Heidi’s Happenings: Spring is here!

May 15, 2012 by cpehrson

photo of egg huntIn April, Heidi and her buds here at the DSL worksite did a lot of fun things!

We went to the movie theater and saw this neat movie about African chimps.  The movie was about a chimp who lost his mother and a male chimp adopted him and took care of him.  We chomped on yummy popcorn with yummy butter on it.  We had a great time!

When the weather got a bit warmer, we all went outside and made bird feeders. This was a really fun and messy activity. We took gooey peanut butter and spread it on selected pine cones and put bird seed on it. We can see some of the birds come and eat the seeds every now and then.

A woman hunts for eggsWe also had volunteers come from the state of Michigan.  They were really nice gals and they helped us dye Easter eggs.  We munched rice crispie treats with them.

We also had a yummy lunch for Easter and had spaghetti, salad, and delicious garlic bread!  After we were all full, we had a great Easter egg hunt!

That just about sums up April here at the DSL worksite!


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Big Blue’s Barn adds storage with a flair

May 15, 2012 by JoLynne Lyon

Thanks to the work of some Technology and Engineering Education students, when you visit our Developmental Playground you can now enjoy a view of this cute barn…

photo of the Big Blue's Barn shed

…from the comfort of this wooden bench.

photo of a wooden bench

The new storage shed and benches were real-world work experience for a group of students who took on the challenge of adding Aggie-themed storage to our new play area. They built the seating, too, and finished it all on time and under budget.

Thanks, students, for creating a structure that’s almost too cute to be called a storage shed.

For more on the students’ project, visit the College of Agriculture’s Main Banner blog.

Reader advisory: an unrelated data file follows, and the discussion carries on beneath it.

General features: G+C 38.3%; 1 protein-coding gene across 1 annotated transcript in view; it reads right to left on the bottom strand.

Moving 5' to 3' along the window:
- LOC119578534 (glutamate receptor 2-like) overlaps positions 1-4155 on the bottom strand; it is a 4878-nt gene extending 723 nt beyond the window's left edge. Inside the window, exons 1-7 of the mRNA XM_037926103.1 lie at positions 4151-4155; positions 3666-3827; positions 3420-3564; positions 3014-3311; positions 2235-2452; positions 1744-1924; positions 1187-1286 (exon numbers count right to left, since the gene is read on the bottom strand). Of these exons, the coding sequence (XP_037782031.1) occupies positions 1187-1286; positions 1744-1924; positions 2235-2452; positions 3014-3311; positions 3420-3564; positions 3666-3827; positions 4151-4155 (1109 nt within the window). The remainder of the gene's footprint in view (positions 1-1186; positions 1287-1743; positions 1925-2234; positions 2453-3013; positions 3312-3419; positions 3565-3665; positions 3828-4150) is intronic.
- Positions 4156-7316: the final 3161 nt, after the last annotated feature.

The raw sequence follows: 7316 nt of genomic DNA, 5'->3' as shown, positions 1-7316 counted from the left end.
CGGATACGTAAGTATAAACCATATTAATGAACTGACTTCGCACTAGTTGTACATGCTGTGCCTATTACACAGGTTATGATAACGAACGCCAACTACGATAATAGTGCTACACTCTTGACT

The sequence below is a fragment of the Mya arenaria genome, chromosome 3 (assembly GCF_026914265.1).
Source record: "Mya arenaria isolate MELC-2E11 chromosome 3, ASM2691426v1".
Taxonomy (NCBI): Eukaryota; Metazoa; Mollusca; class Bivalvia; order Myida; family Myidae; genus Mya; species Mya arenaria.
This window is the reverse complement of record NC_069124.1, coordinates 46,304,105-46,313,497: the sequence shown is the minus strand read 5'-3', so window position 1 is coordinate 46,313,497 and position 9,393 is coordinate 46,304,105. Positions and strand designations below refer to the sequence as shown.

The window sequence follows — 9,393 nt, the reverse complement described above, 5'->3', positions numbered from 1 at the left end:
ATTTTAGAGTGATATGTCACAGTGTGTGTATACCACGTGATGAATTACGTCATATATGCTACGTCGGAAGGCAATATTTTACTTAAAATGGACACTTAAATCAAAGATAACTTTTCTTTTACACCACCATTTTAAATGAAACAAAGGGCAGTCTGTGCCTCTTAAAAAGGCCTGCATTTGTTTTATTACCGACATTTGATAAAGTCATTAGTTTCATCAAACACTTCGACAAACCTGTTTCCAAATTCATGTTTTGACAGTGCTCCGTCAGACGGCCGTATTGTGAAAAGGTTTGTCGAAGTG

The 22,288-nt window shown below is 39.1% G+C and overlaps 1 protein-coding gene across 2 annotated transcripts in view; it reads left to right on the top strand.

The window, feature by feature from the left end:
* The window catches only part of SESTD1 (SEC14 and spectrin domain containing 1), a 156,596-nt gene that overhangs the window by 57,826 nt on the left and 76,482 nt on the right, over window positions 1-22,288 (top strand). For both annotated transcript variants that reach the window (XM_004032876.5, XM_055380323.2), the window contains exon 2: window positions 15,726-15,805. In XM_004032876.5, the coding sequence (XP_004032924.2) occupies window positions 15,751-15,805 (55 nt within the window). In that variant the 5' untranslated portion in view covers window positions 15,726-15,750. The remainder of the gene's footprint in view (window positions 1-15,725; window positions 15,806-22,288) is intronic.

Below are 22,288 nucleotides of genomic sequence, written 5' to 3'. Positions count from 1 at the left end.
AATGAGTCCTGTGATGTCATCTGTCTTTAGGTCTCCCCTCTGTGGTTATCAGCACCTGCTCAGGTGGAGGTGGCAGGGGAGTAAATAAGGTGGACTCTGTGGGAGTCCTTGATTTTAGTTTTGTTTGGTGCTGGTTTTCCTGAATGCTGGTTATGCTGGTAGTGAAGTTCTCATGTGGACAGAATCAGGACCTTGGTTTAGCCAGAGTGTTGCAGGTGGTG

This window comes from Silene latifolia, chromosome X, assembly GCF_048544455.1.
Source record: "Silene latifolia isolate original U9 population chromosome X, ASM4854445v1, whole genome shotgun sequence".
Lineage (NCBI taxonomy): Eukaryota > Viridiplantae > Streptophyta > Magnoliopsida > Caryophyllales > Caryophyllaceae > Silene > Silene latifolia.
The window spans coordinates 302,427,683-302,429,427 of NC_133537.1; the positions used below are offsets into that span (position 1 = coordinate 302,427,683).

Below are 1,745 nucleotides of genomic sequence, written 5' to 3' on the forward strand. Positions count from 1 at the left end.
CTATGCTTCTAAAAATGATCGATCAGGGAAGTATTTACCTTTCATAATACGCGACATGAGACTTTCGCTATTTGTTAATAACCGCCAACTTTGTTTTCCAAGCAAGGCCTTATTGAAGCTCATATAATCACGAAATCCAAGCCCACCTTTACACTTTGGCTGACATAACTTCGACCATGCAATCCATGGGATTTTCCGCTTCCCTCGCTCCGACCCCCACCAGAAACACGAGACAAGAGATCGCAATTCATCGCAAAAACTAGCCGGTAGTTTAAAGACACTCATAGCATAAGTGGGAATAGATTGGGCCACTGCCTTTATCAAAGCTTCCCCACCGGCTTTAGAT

The CPD salutes its 2012 graduates

May 9, 2012 by JoLynne Lyon

Congratulations to the CPD staff people, trainees and interns who graduated this year.

Congratulations also the the EEJ College of Education and Human Services, home to the CPD. Six of Utah State University’s top ten most popular degrees came from the college: Communicative Disorders and Deaf Education; Interdisciplinary Studies; Family, Consumer and Human Development; Human Movement Science; Psychology; Elementary Education Science.

Here’s a list of our graduates:

Graduate degrees:

Rafael Guttierez, Master of Science in Instructional Technology and Learning Sciences. He is the Hispanic Liaison for families receiving services in the Up To 3 program.

Melanie Peckham, Master of Social Work. She is a graduate assistant with the Up to 3 program.

Bachelor’s Degrees:

Jennifer Carman, Bachelor of Science in Social Work. She works as a bachelor practicum student in Up to 3.

Tressa Johnston, Bachelor of Science in Exercise Science. She works as a physical therapy assistant with the Up to 3 program.

Reyna Perry, Bachelor of Arts in Social Work. She works with the National Children’s Study.

Lauren Whatcott, Bachelor of Science in Social Work. She’s a bachelor practicum student in Up to 3.


CPD Legacy Story: Karen Borg

May 9, 2012 by cpehrson

This CPD Legacy Story was written by Karen Borg, a trainee in the Multi-University Consortium for Teacher Training in Sensory Impairments (VISEP).  This project is a cooperative effort between the Special Education Departments of the University of Utah and Utah State University that provides vision-impairment certification training  .

Head shot of Karen Borg

 As special educators we encourage parents not to be too rigid in their expectations.  We worry that they might underestimate the potential of their children.  “It’s way too soon,” we say, “to try to predict your child’s future abilities today.  Let’s work hard, keep talking to each other and not pigeon-hole him just yet.”  This is surely a message of hope, but it is a realistic one.